mercury in cfl's


Subject: compact flourescents, mercury hazard? Date: Tuesday, April 17, 2007 5:10 PM
Seems a bit extreme? Mercury hazard and/or yellow jounalism?
http://www.wnd.com/news/article.asp?ARTICLE_IDU213
lee
I'm not sure how much mercury is in these bulbs but here is what and environmental group says: http://www.treehugger.com/files/2005/06/what_about_merc.php Mercury toxicity depends on molecule that contains it. If it were that toxic, all us older people would be dead from all the mercurochrome we used to use ;) Frank
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frank.logullo wrote:

Well, a compact fluorescent certainly contains a minute amount of mercury. As has every regular fluorescent ever sold. I don't advocate intentionally creating a mercury spill but I certainly don't panic about a broken fluorescent. And I'm still trying to figure out what the first linked URL means by "mercury powder". The powder in a any sort of fluorescent bulb is the phosphor. The mercury is inserted during manufacture as a small drop of liquid metal which partially vaporizes in the vacuum and is ionized by the current through the tube.
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John McGaw
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I don't know how much mercury is in those bulbs but am surprised that there is any at all. From what I understand, mercury is quite hazardous in the environment and is very hard to get rid of once it's there.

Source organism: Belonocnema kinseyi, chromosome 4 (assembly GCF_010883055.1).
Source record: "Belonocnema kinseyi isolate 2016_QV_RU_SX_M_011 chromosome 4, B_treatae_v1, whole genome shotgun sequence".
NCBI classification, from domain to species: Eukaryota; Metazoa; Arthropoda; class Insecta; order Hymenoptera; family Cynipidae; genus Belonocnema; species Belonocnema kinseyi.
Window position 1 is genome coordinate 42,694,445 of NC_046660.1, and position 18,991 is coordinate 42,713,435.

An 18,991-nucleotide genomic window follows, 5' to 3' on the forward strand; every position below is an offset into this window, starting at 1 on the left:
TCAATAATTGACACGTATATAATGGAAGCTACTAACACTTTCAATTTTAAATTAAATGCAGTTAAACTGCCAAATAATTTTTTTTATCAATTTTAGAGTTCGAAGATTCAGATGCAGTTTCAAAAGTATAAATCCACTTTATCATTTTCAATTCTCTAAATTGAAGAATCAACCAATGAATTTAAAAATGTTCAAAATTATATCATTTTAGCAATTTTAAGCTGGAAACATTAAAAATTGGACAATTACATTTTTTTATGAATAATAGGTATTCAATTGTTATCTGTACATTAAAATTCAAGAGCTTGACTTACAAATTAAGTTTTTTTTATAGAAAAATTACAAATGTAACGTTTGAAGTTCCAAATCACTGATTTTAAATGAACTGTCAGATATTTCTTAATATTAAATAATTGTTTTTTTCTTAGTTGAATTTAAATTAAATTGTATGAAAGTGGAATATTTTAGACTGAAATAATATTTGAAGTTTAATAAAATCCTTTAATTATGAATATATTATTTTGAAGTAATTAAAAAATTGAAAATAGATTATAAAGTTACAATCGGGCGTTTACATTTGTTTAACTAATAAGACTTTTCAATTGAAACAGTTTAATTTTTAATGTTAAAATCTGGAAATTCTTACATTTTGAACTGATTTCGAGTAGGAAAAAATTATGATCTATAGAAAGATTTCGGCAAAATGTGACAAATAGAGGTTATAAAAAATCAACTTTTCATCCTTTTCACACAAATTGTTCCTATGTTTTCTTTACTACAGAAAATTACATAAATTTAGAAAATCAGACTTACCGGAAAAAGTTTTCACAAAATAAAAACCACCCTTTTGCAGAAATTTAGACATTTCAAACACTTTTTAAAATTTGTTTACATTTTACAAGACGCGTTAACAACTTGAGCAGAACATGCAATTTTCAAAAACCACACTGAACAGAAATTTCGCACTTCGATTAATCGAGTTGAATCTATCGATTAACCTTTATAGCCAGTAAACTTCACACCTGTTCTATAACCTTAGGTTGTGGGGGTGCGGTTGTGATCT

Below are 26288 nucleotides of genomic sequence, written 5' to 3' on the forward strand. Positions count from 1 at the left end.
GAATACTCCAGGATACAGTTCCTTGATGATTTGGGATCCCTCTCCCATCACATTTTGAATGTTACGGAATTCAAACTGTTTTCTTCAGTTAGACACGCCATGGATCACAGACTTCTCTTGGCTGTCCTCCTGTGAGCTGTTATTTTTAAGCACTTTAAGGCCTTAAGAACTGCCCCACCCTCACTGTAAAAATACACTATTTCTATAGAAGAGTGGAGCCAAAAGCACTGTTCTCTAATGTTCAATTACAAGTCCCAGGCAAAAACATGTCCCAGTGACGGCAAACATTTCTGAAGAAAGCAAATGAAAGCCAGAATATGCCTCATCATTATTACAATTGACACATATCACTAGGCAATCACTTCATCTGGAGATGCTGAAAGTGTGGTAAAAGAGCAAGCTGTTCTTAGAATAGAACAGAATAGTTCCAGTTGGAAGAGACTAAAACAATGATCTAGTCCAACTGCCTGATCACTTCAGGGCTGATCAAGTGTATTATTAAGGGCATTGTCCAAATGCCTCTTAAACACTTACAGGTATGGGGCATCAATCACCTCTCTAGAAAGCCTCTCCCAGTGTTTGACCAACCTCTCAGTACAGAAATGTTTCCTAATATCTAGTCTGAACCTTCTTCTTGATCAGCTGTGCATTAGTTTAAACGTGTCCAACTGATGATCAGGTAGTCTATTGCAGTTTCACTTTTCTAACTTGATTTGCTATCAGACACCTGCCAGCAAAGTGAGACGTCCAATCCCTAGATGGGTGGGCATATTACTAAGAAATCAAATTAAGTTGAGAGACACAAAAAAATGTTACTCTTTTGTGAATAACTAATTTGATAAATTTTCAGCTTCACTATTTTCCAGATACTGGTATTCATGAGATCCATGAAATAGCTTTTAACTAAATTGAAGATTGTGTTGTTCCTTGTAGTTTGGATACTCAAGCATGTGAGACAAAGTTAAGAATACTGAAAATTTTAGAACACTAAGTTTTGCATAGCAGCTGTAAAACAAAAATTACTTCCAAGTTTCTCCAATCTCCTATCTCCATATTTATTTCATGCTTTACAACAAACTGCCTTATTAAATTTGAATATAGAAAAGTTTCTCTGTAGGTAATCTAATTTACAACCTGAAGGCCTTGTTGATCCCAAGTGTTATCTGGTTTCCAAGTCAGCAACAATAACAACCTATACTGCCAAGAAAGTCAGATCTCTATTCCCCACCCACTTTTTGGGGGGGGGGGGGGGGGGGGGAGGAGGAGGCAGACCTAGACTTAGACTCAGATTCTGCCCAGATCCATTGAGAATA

You are correct to say that everone who is still alive has survived mercury exposure. Too bad that the argument is weak. Folk who did not survive are not here to answer your post or to speak to the issue since they are dead.
I live in Minnesota which has a big mercury problem. It is airborne from Canadian smokestacks. Ironically, some of our seemingly most pristine lakes near the border are the most contaminated.
Some lakes have the equivalent of a skull and crossbones at the lakeside. The warnings are always for little or no consumption of fish from contaminated lakes for pregnant women and children. Adults are only to be allowed two servings per week!! Many laugh off the warnings but mostly they are fisherman and thus, expendable.
So mercury is no joke. I don't know how many have been poisoned but I'm sure public health officials have an estimate. It is believed to be under reported. and it is also believed that at least some poisonings have been attributed to other causes.
For example, many miscarrages have occured where no test was ever made for lead or mercury. Bottom line: mercury is worth avoiding and these environmentalist should have taken the issue more seriously before they promoted the bulbs. I cannot imagine that the bulbs can really be "green" if they contain this poison.
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metallic or a compound and the type compound. Most of the envirowhiners have extrapolated from toxicity of methyl mercury which is extremely toxic to include all mercury compounds. I don't know about you folks, but I've got several teeth with mercury amalgams in them and I'm not having them removed ;) Frank
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As pointed out already, there really is only a tiny amount of mercury used in fluorescent bulbs and is essential to its operation. And yes, the chemical form of the elements are likewise important. An unbroken bulb safely contains the mercury to the inside of the bulb. But chucking large numbers of these bulbs with reckless abandon in landfills is not a good idea. Proper collection and disposal is required.